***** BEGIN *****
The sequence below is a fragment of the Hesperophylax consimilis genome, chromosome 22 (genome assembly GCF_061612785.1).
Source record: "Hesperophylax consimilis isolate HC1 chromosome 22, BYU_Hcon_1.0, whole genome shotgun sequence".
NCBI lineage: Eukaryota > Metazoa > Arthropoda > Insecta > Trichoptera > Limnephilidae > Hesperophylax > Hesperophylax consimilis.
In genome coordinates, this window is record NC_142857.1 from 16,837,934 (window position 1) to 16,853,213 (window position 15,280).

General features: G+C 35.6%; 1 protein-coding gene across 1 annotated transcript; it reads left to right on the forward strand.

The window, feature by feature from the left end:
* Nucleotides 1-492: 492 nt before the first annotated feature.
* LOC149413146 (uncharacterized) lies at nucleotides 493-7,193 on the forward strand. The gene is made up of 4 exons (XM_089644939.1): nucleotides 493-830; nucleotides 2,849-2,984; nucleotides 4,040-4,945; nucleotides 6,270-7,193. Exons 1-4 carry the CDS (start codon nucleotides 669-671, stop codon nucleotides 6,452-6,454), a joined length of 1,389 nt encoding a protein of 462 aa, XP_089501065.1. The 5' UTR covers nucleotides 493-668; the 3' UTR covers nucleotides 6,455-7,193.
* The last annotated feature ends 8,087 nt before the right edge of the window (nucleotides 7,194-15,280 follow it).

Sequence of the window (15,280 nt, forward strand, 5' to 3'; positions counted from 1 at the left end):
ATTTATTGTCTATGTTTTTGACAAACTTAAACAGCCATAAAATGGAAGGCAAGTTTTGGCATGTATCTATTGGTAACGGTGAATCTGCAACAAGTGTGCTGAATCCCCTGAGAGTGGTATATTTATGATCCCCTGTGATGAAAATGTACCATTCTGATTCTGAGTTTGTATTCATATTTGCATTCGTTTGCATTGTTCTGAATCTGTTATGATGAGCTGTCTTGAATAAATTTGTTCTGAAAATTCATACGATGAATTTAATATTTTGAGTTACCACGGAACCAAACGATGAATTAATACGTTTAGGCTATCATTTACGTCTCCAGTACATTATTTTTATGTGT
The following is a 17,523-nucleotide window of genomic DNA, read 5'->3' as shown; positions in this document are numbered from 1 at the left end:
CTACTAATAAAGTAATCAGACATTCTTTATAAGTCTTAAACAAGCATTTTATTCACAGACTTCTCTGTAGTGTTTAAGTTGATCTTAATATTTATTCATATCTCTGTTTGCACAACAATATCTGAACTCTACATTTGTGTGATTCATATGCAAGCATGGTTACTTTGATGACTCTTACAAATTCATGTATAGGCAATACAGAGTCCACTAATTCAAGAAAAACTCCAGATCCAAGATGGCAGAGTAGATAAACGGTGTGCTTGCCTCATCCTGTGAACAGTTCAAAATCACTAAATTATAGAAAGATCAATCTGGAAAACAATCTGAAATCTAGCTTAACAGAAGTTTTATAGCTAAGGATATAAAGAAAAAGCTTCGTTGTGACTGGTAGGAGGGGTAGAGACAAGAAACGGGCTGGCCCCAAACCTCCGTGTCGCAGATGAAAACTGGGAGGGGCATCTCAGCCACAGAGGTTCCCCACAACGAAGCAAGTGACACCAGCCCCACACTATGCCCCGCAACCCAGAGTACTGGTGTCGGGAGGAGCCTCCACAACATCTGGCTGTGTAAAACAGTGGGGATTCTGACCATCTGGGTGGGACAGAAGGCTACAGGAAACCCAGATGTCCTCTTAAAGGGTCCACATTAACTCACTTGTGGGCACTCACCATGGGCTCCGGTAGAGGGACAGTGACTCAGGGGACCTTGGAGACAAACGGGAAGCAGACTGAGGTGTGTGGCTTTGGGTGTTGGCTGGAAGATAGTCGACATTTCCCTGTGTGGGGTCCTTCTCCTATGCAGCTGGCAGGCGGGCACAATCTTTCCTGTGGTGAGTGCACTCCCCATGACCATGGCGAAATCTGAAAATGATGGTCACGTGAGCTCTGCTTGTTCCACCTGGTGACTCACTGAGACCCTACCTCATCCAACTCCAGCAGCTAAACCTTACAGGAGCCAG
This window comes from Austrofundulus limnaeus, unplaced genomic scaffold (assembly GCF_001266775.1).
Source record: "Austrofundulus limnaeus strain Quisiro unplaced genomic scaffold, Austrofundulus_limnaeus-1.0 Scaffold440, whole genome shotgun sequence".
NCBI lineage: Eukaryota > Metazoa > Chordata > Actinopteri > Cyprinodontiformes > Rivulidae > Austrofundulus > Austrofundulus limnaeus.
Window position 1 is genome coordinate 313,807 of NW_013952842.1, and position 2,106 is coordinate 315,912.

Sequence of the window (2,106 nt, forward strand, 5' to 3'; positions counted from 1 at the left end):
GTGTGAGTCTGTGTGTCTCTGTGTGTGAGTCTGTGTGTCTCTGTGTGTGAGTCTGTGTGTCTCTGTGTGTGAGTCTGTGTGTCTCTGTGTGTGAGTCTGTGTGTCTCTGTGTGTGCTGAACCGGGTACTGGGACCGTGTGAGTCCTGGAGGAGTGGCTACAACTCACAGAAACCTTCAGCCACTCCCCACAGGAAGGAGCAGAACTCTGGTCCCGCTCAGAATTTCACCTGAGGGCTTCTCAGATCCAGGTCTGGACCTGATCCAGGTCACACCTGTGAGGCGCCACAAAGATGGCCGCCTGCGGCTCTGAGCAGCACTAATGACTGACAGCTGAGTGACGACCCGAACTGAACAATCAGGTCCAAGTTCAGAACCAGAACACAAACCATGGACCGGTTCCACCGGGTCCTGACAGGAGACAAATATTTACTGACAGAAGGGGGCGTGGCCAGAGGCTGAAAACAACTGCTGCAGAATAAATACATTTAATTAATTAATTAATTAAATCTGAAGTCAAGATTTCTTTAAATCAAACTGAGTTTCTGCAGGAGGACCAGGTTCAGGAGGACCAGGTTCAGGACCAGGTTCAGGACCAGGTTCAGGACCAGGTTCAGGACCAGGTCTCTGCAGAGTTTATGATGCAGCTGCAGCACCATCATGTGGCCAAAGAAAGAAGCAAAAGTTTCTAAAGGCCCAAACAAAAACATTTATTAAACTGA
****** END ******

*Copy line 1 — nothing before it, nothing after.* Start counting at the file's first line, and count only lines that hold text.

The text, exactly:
The sequence below is a fragment of the Hesperophylax consimilis genome, chromosome 22 (genome assembly GCF_061612785.1).